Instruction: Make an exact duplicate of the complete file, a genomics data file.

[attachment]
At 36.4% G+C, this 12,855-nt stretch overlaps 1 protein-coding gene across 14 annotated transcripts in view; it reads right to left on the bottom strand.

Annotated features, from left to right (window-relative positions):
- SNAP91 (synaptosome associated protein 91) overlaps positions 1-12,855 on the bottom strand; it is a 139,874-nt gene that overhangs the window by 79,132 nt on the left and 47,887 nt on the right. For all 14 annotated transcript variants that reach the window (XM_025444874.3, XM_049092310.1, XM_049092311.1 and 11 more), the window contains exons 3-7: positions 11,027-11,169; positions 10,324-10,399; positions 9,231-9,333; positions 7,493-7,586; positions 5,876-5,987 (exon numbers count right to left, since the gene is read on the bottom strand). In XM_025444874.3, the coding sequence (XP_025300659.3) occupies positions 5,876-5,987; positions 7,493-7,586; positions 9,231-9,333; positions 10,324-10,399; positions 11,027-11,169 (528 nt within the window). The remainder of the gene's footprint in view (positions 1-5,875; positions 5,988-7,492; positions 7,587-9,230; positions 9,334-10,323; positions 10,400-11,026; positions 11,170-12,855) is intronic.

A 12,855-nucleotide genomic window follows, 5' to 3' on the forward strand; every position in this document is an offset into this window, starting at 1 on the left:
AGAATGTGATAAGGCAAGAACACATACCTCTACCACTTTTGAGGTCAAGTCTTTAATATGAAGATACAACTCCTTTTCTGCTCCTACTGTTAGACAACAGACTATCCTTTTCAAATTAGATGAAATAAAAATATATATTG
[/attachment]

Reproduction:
At 36.4% G+C, this 12,855-nt stretch overlaps 1 protein-coding gene across 14 annotated transcripts in view; it reads right to left on the bottom strand.

Annotated features, from left to right (window-relative positions):
- SNAP91 (synaptosome associated protein 91) overlaps positions 1-12,855 on the bottom strand; it is a 139,874-nt gene that overhangs the window by 79,132 nt on the left and 47,887 nt on the right. For all 14 annotated transcript variants that reach the window (XM_025444874.3, XM_049092310.1, XM_049092311.1 and 11 more), the window contains exons 3-7: positions 11,027-11,169; positions 10,324-10,399; positions 9,231-9,333; positions 7,493-7,586; positions 5,876-5,987 (exon numbers count right to left, since the gene is read on the bottom strand). In XM_025444874.3, the coding sequence (XP_025300659.3) occupies positions 5,876-5,987; positions 7,493-7,586; positions 9,231-9,333; positions 10,324-10,399; positions 11,027-11,169 (528 nt within the window). The remainder of the gene's footprint in view (positions 1-5,875; positions 5,988-7,492; positions 7,587-9,230; positions 9,334-10,323; positions 10,400-11,026; positions 11,170-12,855) is intronic.

A 12,855-nucleotide genomic window follows, 5' to 3' on the forward strand; every position in this document is an offset into this window, starting at 1 on the left:
AGAATGTGATAAGGCAAGAACACATACCTCTACCACTTTTGAGGTCAAGTCTTTAATATGAAGATACAACTCCTTTTCTGCTCCTACTGTTAGACAACAGACTATCCTTTTCAAATTAGATGAAATAAAAATATATATTG